Adrian Peterson and Parenting

Adrian Peterson is a righteous man who takes responsibility for training his son.

I believe respect for authority begins with toddlers and small children in the home. A devout Christian and the mother of four terrific kids who grew into responsible adults, I trust biblical admonitions on parenting children. Scripture says a father disciplines the son he loves.

Four-year-olds require attentive fathers and mothers. You won’t find a young man who grew up respecting authority firing random gunshots into passing cars. He doesn’t strong-arm aged merchants, or try to grab a weapon out of the hands of a law-enforcement person, or race from the scene of a hit-and-run accident for which he was responsible. He has been taught better.

Years ago, so-called experts on child rearing added spanking to the lists of forms of child abuse. I didn’t agree but decided to try not spanking.

We tried time-outs, but with four children, it was hard to keep track of what punishment went to which kid. Spanking was clear and decisive and we could all get on with our days as soon as swats were meted out.

I wanted to be kind with the eight eight-year-old cub scouts when my lovely friend Carol and I agreed to be den mother and assistant. The first meeting was a nightmare. The little boys romped and stomped and took full advantage of our tolerant selves. Before the next meeting, I called Carol and told her I disliked the boys and their behavior. More than I wanted the boys to like scouting, I wanted to like them, so, no more Mrs. Nice Guy.

The next week, one kid burst through the front door, ran to the den and leaped onto the sofa in his muddy shoes. It was early in the year and he was in shorts, his fat little thigh fair game. I smacked his leg with my open hand and told him he was to behave in my home as he would in his own, then warned them I was going to treat all eight of them like they were my own children, that I was a spanker and they were going to mind me or else.

They all stood quiet, wide-eyed and nodding.

We had adventures together, fun, laughter and achievements. I hugged them often. There were occasional swats. Late in the year, other dens began to fold. The scout master called to ask if Carol and I would take more than eight boys. Every kid in Troop 2 wanted to be in our den.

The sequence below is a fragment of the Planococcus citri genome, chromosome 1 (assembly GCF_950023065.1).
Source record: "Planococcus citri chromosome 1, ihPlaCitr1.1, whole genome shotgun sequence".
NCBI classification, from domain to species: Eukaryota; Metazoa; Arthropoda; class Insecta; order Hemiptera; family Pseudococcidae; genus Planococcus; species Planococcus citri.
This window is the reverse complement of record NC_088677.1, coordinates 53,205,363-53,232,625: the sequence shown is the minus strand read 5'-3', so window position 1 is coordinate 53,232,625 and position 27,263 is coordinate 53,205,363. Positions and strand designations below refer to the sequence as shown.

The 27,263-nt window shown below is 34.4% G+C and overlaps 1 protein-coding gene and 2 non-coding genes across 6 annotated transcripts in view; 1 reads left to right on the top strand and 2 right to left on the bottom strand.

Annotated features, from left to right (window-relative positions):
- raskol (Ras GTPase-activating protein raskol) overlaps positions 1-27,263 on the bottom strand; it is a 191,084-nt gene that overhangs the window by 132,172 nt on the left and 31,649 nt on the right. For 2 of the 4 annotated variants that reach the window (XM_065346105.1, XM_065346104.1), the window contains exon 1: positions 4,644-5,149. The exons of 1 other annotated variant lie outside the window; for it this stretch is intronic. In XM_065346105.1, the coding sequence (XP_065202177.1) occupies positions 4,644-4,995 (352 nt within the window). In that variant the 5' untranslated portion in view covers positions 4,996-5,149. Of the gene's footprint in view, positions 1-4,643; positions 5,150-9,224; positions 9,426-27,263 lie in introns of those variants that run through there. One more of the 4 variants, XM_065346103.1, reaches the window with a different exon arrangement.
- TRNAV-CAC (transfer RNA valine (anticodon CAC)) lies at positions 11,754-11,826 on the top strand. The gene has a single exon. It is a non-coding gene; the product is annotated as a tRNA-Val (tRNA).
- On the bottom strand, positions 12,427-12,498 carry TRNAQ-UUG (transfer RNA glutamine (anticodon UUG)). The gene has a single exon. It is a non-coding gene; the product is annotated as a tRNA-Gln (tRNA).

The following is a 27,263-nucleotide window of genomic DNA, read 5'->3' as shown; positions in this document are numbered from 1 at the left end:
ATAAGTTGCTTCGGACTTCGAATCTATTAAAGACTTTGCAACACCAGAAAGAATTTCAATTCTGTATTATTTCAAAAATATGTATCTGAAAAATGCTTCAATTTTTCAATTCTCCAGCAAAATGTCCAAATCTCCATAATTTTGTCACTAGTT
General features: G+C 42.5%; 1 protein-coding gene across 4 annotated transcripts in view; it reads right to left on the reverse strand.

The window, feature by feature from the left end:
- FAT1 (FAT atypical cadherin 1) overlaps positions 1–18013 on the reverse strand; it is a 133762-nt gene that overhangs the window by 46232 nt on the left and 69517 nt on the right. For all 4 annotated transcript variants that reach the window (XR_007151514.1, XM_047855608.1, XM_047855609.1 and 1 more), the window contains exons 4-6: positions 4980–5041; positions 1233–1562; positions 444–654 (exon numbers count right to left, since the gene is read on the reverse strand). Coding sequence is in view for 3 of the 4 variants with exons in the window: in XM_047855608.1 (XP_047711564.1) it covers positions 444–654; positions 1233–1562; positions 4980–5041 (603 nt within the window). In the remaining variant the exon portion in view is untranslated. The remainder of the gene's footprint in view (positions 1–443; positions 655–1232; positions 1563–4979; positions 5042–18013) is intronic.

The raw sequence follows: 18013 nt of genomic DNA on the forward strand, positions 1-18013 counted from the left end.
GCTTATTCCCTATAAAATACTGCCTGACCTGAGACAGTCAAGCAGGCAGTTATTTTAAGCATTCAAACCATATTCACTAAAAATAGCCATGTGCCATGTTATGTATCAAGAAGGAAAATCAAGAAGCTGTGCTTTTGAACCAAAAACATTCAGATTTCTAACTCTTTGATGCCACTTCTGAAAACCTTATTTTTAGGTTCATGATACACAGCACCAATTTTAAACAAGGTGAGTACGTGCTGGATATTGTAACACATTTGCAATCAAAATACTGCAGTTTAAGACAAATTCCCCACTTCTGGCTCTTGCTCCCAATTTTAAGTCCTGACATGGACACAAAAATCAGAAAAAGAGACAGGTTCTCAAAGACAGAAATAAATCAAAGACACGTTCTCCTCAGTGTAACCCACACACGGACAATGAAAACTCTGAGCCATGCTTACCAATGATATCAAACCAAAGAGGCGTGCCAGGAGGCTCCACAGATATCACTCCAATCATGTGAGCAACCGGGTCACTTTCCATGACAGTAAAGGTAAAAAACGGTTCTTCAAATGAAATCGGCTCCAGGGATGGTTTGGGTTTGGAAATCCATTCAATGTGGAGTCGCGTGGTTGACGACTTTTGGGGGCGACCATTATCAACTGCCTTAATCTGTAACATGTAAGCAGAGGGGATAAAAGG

Not a chance.

I was den mother two years for our older son and two years for our younger one. With talk of child abuse, I feared getting into trouble with someone for treating the boys like they were my own, but we got no complaints and none of the boys quit scouting. I loved those kids then, and still like them as adults.

Our sons outgrew both Bill and me when they were teens. One afternoon, when our older boy was 16, he thought he was big enough to take me on. He was taller and heavier than I was. I don’t remember the infraction, but I was his mother and did not intend to put up with a smart mouth. The new wrestling coach had rented a house across the street. He said he had never seen anything funnier than our big boy scrambling, backing out of the house, trying to defend himself from my flying hands as I smacked first one muscular bicep then the other.

Our older son was a fine athlete. Coaches complimented us, saying how great he was to coach. He learned regard for authority early. He was an all-state football player and attended college on scholarships.

Our second son stayed with scouting and earned his Eagle. He is in law enforcement.

Both of our daughters are great moms. The younger one is a certified early childhood teacher who complies with school policy and deals with children in her classrooms without corporal punishment. At home, however, with four children of her own, she follows patterns set when she was growing up. Her children are respectful, thoughtful and good students.

I believe that disciplined children grow into adults with respect for authority. They learn to control tempers and tantrums. They take responsibility. They become outstanding athletes, statesmen, judges, and parents. They do not become thugs and thieves, or abusers.

Sooners appreciate Adrian Peterson. He was one of us. Most Viking fans probably do, too. In him we see a disciplined athlete, a leader of men, and a responsible father. Anyone who has parented a four-year-old boy knows the challenge. A child needs to know the rules and he needs to learn them early, especially from a father who is not afraid to love him enough to discipline him.

A final thought: I’ve seen Peterson run. If his son has his genetic gifts, catching and switching the little rascal probably was no easy task. As a parent, I am proud of Adrian Peterson.


About sharonervin

I write novels for and about women. I work half-days in my husband and son's law office. A former newspaper reporter, I have a B.A. in journalism from the University of Oklahoma. I have four grown children.
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One Response to Adrian Peterson and Parenting

  1. Charlsie Biard says:

    Sharon, having been the product of a home in which the “switch” was used by my mother and father, I don’t think I turned out too badly. I would be concerned if the switching produced extreme physical damage. Your blog made good sense and I’m certain your kids understood right/wrong with parental discipline used sparingly but correctly. Sooo missed you at the reunion; it was a keeper.

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